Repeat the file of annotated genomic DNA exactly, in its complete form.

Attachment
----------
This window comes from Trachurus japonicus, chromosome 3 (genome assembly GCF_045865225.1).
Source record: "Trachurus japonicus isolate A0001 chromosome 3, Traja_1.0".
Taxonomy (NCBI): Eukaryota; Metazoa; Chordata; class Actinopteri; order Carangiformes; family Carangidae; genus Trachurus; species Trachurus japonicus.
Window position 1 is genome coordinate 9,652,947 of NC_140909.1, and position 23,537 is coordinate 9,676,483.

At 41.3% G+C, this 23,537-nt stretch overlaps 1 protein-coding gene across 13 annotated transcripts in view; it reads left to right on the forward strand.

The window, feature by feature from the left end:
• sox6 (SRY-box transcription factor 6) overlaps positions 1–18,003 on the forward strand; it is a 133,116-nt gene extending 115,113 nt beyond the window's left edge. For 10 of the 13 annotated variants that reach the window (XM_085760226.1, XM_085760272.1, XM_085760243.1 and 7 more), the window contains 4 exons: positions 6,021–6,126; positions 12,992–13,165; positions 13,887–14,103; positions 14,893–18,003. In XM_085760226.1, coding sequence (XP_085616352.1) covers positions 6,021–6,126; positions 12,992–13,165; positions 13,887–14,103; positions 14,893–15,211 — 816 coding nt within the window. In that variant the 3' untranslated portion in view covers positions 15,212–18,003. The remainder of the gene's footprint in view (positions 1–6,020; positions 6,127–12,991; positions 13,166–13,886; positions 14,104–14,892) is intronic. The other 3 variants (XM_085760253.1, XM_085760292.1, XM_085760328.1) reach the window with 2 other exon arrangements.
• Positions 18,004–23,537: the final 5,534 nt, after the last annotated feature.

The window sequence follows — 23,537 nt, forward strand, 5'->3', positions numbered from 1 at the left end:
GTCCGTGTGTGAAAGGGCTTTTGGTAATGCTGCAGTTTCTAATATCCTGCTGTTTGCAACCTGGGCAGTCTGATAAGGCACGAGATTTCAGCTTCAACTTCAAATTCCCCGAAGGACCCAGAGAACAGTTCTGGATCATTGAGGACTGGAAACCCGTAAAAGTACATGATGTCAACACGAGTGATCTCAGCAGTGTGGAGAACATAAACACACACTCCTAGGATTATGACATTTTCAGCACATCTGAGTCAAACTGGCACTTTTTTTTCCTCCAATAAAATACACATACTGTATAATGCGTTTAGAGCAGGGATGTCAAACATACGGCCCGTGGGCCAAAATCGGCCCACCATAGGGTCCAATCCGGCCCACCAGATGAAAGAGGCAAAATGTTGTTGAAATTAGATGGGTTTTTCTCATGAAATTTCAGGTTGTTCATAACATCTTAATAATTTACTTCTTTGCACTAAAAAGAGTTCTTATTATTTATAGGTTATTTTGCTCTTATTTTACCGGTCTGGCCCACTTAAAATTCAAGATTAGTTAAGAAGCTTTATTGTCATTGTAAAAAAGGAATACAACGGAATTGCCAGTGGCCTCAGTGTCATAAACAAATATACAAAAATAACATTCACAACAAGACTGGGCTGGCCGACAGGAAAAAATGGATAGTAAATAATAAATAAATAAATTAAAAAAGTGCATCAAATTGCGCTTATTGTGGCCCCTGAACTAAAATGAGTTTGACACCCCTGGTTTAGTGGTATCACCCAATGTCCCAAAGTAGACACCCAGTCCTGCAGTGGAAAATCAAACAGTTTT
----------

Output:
This window comes from Trachurus japonicus, chromosome 3 (genome assembly GCF_045865225.1).
Source record: "Trachurus japonicus isolate A0001 chromosome 3, Traja_1.0".
Taxonomy (NCBI): Eukaryota; Metazoa; Chordata; class Actinopteri; order Carangiformes; family Carangidae; genus Trachurus; species Trachurus japonicus.
Window position 1 is genome coordinate 9,652,947 of NC_140909.1, and position 23,537 is coordinate 9,676,483.

At 41.3% G+C, this 23,537-nt stretch overlaps 1 protein-coding gene across 13 annotated transcripts in view; it reads left to right on the forward strand.

The window, feature by feature from the left end:
• sox6 (SRY-box transcription factor 6) overlaps positions 1–18,003 on the forward strand; it is a 133,116-nt gene extending 115,113 nt beyond the window's left edge. For 10 of the 13 annotated variants that reach the window (XM_085760226.1, XM_085760272.1, XM_085760243.1 and 7 more), the window contains 4 exons: positions 6,021–6,126; positions 12,992–13,165; positions 13,887–14,103; positions 14,893–18,003. In XM_085760226.1, coding sequence (XP_085616352.1) covers positions 6,021–6,126; positions 12,992–13,165; positions 13,887–14,103; positions 14,893–15,211 — 816 coding nt within the window. In that variant the 3' untranslated portion in view covers positions 15,212–18,003. The remainder of the gene's footprint in view (positions 1–6,020; positions 6,127–12,991; positions 13,166–13,886; positions 14,104–14,892) is intronic. The other 3 variants (XM_085760253.1, XM_085760292.1, XM_085760328.1) reach the window with 2 other exon arrangements.
• Positions 18,004–23,537: the final 5,534 nt, after the last annotated feature.

The window sequence follows — 23,537 nt, forward strand, 5'->3', positions numbered from 1 at the left end:
GTCCGTGTGTGAAAGGGCTTTTGGTAATGCTGCAGTTTCTAATATCCTGCTGTTTGCAACCTGGGCAGTCTGATAAGGCACGAGATTTCAGCTTCAACTTCAAATTCCCCGAAGGACCCAGAGAACAGTTCTGGATCATTGAGGACTGGAAACCCGTAAAAGTACATGATGTCAACACGAGTGATCTCAGCAGTGTGGAGAACATAAACACACACTCCTAGGATTATGACATTTTCAGCACATCTGAGTCAAACTGGCACTTTTTTTTCCTCCAATAAAATACACATACTGTATAATGCGTTTAGAGCAGGGATGTCAAACATACGGCCCGTGGGCCAAAATCGGCCCACCATAGGGTCCAATCCGGCCCACCAGATGAAAGAGGCAAAATGTTGTTGAAATTAGATGGGTTTTTCTCATGAAATTTCAGGTTGTTCATAACATCTTAATAATTTACTTCTTTGCACTAAAAAGAGTTCTTATTATTTATAGGTTATTTTGCTCTTATTTTACCGGTCTGGCCCACTTAAAATTCAAGATTAGTTAAGAAGCTTTATTGTCATTGTAAAAAAGGAATACAACGGAATTGCCAGTGGCCTCAGTGTCATAAACAAATATACAAAAATAACATTCACAACAAGACTGGGCTGGCCGACAGGAAAAAATGGATAGTAAATAATAAATAAATAAATTAAAAAAGTGCATCAAATTGCGCTTATTGTGGCCCCTGAACTAAAATGAGTTTGACACCCCTGGTTTAGTGGTATCACCCAATGTCCCAAAGTAGACACCCAGTCCTGCAGTGGAAAATCAAACAGTTTT